Announced US nuclear plant closures (2018-2025)

Source: US Energy Information Administration (EIA), September 2018.

REIN's project experience will also help GEH pursue small reactor and non-reactor contracts "which may have been overlooked by a global focus,” Michael Anderson, Vice president of operations at REI Nuclear and now Senior project engineer at GE Power, told Nuclear Energy Insider.

Bigger players

Growing demand has spawned new decommissioning joint ventures and business models involving the transfer of plant ownership to specialist decommissioning groups.

In the U.S., Holtec and SNC-Lavalin created a joint company, Comprehensive Decommissioning International (CDI) while Orano (formerly Areva) and U.S. demolition specialist Northstar created Accelerated Decommissioning Partners (ADP). The newly-combined groups will offer full ownership transfer and decommissioning services.

In Europe, EDF subsidiary Cyclife Sweden and Fortum agreed to jointly develop services in nuclear decommissioning and waste management, aiming to become a leader in the European nuclear decommissioning space.

These decommissioning groups are using economies of scale and the latest technology advancements to shorten decommissioning procedures and cut costs.

U.S. decommissioning cost estimates fell in 2017, indicating growing industry expertise is improving efficiency.

Total U.S. decommissioning cost estimates fell by 2.5% in 2017 to $88.8 billion, ending a decade of year-on-year increases, according to a new report from the Callan Institute.

                                   US decommissioning cost estimates

                                                               (Click image to enlarge)

Source: Callan Institute's 2018 Nuclear Decommissioning Funding Study

Close cooperation

GEH's acquisition of REIN follows several years of collaboration on decommissioning projects.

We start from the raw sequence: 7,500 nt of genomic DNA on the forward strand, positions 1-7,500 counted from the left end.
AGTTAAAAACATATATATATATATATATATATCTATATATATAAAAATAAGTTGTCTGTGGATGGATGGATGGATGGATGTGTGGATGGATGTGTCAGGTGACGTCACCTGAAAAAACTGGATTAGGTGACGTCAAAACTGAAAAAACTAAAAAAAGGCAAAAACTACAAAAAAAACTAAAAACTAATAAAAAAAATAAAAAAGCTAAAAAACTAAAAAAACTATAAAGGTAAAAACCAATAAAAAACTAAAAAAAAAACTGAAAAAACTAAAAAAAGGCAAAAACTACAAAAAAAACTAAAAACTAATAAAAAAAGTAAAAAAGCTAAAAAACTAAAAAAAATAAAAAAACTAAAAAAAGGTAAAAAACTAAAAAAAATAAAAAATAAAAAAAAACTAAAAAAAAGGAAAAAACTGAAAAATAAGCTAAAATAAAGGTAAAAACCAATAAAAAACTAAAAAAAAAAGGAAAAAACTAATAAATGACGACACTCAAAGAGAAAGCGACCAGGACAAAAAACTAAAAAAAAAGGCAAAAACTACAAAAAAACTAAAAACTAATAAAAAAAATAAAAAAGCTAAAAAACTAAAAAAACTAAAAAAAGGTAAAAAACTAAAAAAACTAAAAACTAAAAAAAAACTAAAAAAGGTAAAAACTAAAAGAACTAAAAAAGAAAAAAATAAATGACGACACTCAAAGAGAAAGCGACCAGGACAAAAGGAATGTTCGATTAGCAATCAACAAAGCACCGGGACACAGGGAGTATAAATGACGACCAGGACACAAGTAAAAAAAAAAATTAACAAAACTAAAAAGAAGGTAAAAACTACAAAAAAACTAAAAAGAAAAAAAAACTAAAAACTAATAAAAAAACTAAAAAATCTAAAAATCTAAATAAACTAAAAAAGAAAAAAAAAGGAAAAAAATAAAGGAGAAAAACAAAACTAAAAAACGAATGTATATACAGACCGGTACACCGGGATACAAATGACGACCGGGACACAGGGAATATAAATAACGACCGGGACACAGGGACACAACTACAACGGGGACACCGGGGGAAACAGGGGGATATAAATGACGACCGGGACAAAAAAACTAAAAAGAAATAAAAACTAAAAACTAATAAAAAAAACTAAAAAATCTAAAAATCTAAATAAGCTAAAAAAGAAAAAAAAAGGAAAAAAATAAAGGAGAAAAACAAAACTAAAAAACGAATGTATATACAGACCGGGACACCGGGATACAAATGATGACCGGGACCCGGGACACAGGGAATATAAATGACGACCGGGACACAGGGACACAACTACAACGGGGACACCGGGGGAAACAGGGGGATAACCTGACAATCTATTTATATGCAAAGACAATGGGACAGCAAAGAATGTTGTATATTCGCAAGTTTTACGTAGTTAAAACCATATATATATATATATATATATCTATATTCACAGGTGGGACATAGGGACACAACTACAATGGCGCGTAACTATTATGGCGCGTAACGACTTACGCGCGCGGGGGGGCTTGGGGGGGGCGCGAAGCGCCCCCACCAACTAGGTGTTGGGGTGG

For the Oskarshamn reactor segmentation, the partners worked together throughout the pre-award and post-award phases of the contract, to reduce risks and unforeseen costs.

Segmentation of reactor internals in Oskarshamn-2 was completed in around seven months.

"Execution has exceeded all project goals, saving all parties the costs of unplanned discoveries and outcomes," Schneider said.

Tooling solutions designed by REIN helped accelerate the segmentation process, Anderson said.

REIN's tooling system is based on mechanical cutting technologies and the system has been adapted following lessons learned at earlier deployments. A similar design is being used for the dismantling of Oskarshamn-1, despite differing reactor geometries, Anderson noted.

Advanced tools

Operators have traditionally used mechanical cutting techniques for reactor dismantling projects, but alternative cutting methods could help reduce costs in the coming years.

A recent study by the U.S. Electric Power Research Institute (EPRI) found that deployment of thermal arc saw cutting, underwater lasers and self-operating systems could shorten reactor segmentation projects and cut costs.

GEH will continue to develop a range of mechanical and thermal segmentation tools for use on BWR and PWRs.

During the tooling for Oskarshamn, for example, REIN developed a system to deploy plasma-arc torches underwater from the same structure that supported mechanical solutions, Anderson said.

“Effectively, our suite of tools can deploy a plasma-cutting torch at any position a saw blade can be delivered”, he said.

By Neil Ford